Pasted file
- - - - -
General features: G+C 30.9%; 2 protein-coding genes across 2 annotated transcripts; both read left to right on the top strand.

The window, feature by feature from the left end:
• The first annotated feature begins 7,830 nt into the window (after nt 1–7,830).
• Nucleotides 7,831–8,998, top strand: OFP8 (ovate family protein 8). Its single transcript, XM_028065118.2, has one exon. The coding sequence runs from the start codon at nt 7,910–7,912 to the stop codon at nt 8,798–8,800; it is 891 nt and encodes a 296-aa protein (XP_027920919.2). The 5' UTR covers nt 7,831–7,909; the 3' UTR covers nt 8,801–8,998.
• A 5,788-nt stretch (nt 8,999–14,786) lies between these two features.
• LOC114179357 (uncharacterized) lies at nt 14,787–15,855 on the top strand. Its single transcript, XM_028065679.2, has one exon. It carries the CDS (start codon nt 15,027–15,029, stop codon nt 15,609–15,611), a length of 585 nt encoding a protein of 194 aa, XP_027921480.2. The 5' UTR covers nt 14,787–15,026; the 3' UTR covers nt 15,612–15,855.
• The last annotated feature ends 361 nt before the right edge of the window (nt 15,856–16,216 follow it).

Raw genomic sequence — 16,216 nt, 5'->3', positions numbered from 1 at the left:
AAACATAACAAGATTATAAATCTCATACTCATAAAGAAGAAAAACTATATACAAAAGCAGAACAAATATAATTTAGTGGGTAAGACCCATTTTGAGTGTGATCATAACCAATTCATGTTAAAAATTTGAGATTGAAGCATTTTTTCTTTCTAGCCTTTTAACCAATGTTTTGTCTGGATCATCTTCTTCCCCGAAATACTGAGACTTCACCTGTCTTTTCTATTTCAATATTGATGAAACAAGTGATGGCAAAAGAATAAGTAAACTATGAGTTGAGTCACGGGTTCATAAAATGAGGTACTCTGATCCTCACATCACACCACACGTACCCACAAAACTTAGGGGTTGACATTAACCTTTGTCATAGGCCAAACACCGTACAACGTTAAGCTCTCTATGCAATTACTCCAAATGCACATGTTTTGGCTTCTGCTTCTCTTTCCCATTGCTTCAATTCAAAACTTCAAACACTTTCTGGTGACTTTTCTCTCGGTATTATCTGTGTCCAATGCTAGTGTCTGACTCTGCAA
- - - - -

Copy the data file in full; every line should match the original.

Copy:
General features: G+C 30.9%; 2 protein-coding genes across 2 annotated transcripts; both read left to right on the top strand.

The window, feature by feature from the left end:
• The first annotated feature begins 7,830 nt into the window (after nt 1–7,830).
• Nucleotides 7,831–8,998, top strand: OFP8 (ovate family protein 8). Its single transcript, XM_028065118.2, has one exon. The coding sequence runs from the start codon at nt 7,910–7,912 to the stop codon at nt 8,798–8,800; it is 891 nt and encodes a 296-aa protein (XP_027920919.2). The 5' UTR covers nt 7,831–7,909; the 3' UTR covers nt 8,801–8,998.
• A 5,788-nt stretch (nt 8,999–14,786) lies between these two features.
• LOC114179357 (uncharacterized) lies at nt 14,787–15,855 on the top strand. Its single transcript, XM_028065679.2, has one exon. It carries the CDS (start codon nt 15,027–15,029, stop codon nt 15,609–15,611), a length of 585 nt encoding a protein of 194 aa, XP_027921480.2. The 5' UTR covers nt 14,787–15,026; the 3' UTR covers nt 15,612–15,855.
• The last annotated feature ends 361 nt before the right edge of the window (nt 15,856–16,216 follow it).

Raw genomic sequence — 16,216 nt, 5'->3', positions numbered from 1 at the left:
AAACATAACAAGATTATAAATCTCATACTCATAAAGAAGAAAAACTATATACAAAAGCAGAACAAATATAATTTAGTGGGTAAGACCCATTTTGAGTGTGATCATAACCAATTCATGTTAAAAATTTGAGATTGAAGCATTTTTTCTTTCTAGCCTTTTAACCAATGTTTTGTCTGGATCATCTTCTTCCCCGAAATACTGAGACTTCACCTGTCTTTTCTATTTCAATATTGATGAAACAAGTGATGGCAAAAGAATAAGTAAACTATGAGTTGAGTCACGGGTTCATAAAATGAGGTACTCTGATCCTCACATCACACCACACGTACCCACAAAACTTAGGGGTTGACATTAACCTTTGTCATAGGCCAAACACCGTACAACGTTAAGCTCTCTATGCAATTACTCCAAATGCACATGTTTTGGCTTCTGCTTCTCTTTCCCATTGCTTCAATTCAAAACTTCAAACACTTTCTGGTGACTTTTCTCTCGGTATTATCTGTGTCCAATGCTAGTGTCTGACTCTGCAA